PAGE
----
‘Riches come together’ in joint liturgy degree
The Catholic Church in Australia will develop its own liturgical experts with a Masters program in liturgy being jointly offered by Australian Catholic University (ACU National) and the Catholic Institute of Sydney from next January.
The university says the Master of Arts (Liturgy) degree is the first specialised Masters degree in liturgy in Australia, New Zealand and the Asia-Pacific region.
It offers a practical program of pastoral liturgical studies within the Roman Catholic tradition, although it leaves scope for students wanting to pursue liturgical studies within other Christian traditions.
Prof Peter Sheehan, ACU National vice-chancellor, says the degree brings “the riches of two places together for a quality program of studies”.
“Students will benefit from an increased breadth of staff, greater access to library facilities and the diversity of each institution,” he said.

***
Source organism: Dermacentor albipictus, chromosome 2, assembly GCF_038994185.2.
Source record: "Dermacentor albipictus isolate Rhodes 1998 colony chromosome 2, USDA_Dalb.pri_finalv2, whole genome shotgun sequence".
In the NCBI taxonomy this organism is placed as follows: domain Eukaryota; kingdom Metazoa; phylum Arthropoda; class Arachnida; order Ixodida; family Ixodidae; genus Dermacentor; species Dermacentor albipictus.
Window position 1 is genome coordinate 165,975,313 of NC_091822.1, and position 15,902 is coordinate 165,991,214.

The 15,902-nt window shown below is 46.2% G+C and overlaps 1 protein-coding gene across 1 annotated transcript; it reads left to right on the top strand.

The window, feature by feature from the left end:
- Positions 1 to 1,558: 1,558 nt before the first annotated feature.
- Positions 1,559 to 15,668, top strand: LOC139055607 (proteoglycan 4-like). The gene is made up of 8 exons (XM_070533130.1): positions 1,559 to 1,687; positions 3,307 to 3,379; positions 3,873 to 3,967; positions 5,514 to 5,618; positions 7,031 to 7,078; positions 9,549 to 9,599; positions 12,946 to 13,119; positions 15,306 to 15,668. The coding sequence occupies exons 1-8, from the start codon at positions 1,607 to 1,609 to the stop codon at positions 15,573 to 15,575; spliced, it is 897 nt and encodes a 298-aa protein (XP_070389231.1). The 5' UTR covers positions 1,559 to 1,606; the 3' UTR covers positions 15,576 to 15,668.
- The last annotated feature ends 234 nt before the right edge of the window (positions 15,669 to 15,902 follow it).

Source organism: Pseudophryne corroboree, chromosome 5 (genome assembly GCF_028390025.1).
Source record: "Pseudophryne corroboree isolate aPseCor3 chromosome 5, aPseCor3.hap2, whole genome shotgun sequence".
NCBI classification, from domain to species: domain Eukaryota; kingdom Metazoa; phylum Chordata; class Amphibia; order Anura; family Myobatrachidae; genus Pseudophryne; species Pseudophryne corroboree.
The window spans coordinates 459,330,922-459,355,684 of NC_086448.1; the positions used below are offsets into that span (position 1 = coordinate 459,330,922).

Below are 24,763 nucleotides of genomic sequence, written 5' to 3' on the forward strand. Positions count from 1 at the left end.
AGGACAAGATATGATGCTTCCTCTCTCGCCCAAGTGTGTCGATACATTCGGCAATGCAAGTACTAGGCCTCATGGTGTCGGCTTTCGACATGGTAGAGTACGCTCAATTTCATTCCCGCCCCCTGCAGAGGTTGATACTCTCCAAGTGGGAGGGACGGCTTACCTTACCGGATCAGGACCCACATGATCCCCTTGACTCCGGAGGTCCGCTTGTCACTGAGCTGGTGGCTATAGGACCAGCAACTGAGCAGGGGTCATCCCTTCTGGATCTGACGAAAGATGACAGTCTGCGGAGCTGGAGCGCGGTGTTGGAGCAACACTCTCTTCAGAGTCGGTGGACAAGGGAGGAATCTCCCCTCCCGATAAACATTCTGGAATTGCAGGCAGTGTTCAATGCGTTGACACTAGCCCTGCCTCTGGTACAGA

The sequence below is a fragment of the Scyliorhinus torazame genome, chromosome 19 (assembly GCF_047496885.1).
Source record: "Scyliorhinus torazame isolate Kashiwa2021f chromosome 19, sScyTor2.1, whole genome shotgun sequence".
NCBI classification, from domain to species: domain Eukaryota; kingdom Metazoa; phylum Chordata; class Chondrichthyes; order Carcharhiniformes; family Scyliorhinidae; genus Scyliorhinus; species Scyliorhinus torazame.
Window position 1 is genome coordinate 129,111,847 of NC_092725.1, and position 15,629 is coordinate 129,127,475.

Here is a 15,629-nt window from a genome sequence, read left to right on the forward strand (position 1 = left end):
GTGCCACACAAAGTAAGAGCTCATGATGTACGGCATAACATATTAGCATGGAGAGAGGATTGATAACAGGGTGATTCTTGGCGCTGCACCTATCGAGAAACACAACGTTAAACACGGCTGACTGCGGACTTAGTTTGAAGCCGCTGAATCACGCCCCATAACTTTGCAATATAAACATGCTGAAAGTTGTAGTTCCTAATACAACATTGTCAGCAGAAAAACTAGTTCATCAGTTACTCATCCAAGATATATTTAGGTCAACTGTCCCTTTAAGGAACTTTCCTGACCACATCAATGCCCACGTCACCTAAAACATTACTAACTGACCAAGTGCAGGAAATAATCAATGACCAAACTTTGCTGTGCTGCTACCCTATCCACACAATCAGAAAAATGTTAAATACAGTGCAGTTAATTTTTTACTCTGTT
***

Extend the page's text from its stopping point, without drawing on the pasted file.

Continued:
Dominican Sr Veronica Rosier, of ACU National, a co-organiser of the program, said: “The Constitution on the Sacred Liturgy says those who teach liturgy in seminaries, religious houses of study and theological faculties must be thoroughly trained, but up to today we couldn’t do this in this country, we had to go to America or Europe to study.
“Now we can put our studies in the Australian context and have our own experts,” Dr Rosier said.
The program will be offered from the ACU National Strathfield campus and the Catholic Institute at Strathfield. People can enrol at either location.
Students will need to complete at least three of the eight units at each institute to be eligible for the degree and can choose to study part-time or one year full-time.
Dr Rosier agreed that the degree will help to continue the vitalisation of parish life.
“We’ll take people systematically through all the liturgical books of Vatican II and all the rites and help them know how to foster full participation of all the people in the liturgy,” she said.
“There seems to be a lot of people who are very confused and sometimes upset about what happens in liturgy, and that is often due to a lack of education all round.”